The Right Way to Help Out
There's nothing wrong with wanting to save an employee who is floundering. In fact, that is part of your role as a manager. But make sure your actions are truly helping. Involve HR, and perhaps coworkers or your superiors, depending on the circumstances. Take a step back, push your parent hat up, and evaluate the nature and scope of the employee's problems.
Other employees are watching, too, despite any efforts to handle matters confidentially. They can't help but be interested — the situation involves them as well, as members of the work group and also in terms of how they perceive the fairness of events.
When working with a struggling employee, it's important to establish a few basics:
Whether the employee wants your help and is willing to comply with efforts to improve his or her performance
Clear goals and priorities for the employee, making sure the employee understands how those goals and priorities affect the work group or department and the company
Clear and unequivocal procedures and steps for the employee to follow to meet goals and priorities, with the employee fully aware that it is his or her responsibility to follow them
Ongoing communication to address any problems that might arise or difficulties that the employee encounters in completing the assigned tasks and steps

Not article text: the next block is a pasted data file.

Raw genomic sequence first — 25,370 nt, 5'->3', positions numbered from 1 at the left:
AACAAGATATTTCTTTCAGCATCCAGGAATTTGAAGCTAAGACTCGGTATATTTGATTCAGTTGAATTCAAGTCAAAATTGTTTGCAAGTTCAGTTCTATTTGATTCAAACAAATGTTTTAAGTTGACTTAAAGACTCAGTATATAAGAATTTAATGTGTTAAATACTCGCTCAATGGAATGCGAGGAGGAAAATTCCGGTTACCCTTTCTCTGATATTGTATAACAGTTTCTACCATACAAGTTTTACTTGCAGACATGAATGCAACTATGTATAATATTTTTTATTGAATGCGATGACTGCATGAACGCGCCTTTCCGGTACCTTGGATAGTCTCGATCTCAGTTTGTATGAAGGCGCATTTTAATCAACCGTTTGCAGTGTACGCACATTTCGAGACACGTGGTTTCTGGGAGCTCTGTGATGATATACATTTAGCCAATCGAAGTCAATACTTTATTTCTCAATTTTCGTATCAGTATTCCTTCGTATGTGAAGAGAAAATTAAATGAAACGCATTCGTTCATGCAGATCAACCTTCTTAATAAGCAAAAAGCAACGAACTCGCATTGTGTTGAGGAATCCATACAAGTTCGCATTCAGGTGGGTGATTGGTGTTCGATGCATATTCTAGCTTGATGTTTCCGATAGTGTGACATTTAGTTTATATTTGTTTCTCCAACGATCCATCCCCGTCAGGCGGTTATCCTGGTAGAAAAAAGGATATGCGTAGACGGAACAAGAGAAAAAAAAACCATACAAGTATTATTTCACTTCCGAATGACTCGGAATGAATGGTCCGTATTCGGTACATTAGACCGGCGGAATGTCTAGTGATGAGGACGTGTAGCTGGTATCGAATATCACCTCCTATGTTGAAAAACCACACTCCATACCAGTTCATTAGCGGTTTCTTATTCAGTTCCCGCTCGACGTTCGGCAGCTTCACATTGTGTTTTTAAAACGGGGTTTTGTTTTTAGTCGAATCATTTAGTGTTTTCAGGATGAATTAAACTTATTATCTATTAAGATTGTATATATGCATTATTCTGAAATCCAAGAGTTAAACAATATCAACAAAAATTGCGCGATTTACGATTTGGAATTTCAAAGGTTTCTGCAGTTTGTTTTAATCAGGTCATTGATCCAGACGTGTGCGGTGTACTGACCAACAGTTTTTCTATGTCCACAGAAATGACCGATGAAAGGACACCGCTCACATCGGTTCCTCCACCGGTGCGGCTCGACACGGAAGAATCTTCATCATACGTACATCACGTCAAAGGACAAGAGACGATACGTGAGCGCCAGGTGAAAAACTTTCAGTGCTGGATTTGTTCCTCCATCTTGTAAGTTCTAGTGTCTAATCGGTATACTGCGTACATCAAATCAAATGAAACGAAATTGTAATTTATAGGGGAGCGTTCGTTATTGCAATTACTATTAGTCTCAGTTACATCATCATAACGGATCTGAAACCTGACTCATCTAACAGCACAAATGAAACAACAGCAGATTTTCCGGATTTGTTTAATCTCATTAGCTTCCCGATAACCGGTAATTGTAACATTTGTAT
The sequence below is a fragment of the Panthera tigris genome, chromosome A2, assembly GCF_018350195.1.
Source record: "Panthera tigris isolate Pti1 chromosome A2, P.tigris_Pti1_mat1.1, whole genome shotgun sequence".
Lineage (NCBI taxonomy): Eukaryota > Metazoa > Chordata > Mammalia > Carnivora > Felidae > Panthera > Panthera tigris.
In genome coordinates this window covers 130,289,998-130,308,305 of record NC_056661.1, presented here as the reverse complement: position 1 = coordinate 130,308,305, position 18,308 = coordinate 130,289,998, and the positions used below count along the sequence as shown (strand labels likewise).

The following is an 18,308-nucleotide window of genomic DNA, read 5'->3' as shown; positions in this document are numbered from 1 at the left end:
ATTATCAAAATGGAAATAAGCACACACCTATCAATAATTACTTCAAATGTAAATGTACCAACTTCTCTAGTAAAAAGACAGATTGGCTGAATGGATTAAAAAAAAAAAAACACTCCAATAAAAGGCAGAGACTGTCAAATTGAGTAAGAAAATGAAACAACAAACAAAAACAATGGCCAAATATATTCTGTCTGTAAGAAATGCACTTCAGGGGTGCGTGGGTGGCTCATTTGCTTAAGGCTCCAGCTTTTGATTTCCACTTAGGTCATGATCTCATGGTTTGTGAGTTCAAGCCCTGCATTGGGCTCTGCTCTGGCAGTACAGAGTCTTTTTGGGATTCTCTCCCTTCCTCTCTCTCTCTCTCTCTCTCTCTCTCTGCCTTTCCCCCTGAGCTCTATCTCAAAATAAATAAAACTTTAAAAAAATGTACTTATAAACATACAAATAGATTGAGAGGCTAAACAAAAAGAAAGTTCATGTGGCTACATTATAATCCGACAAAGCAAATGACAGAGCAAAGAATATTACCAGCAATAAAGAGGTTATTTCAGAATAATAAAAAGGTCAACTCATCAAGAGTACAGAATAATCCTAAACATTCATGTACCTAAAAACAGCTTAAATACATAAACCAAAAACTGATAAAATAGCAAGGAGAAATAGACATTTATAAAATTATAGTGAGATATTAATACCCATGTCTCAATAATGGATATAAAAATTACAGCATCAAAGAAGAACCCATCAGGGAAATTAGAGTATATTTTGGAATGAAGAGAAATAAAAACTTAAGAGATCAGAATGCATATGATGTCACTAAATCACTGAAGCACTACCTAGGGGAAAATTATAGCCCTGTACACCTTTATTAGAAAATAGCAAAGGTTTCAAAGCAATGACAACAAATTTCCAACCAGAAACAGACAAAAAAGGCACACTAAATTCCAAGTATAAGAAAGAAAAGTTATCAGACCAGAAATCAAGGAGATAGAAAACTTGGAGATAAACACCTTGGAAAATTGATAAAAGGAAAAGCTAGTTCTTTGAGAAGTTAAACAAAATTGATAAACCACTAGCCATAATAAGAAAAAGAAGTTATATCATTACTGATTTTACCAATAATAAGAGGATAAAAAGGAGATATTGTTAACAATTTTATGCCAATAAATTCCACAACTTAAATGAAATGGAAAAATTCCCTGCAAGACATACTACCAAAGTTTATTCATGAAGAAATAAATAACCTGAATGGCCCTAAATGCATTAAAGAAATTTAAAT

A process for monitoring compliance and progress, with positive and negative consequences at each step
An endpoint beyond which the employee will move to the level of independence the job requires
An understanding of what happens if the employee is unable to make the necessary adjustments
Writing up an employee for poor performance or other problems on the job is a more serious step than counseling, and in most cases it should take place only after counseling has failed to achieve the desired improvements. It is not the same thing as documenting behavior or counseling meetings.
In counseling an employee, your objective is to present the elements of job performance that are unsatisfactory and create a plan for improvement; these are corrective actions that demonstrate you're giving the employee a fair chance to change. Disciplinary action is formal notice that the employee's job is on the line.
In most situations, if you have not counseled the employee, you will find yourself in hot water by moving directly to disciplinary action. There are exceptions, of course — serious mistakes or actions that jeopardize someone's health or well-being could be grounds for jumping to discipline or even immediate termination. (Hopefully your company has policies and procedures that define these actions; if not, work closely with your HR or legal department to respond appropriately.) There could come a point at which you need to ask for a voluntary resignation, suggesting that the employee find work elsewhere, or to fire the employee.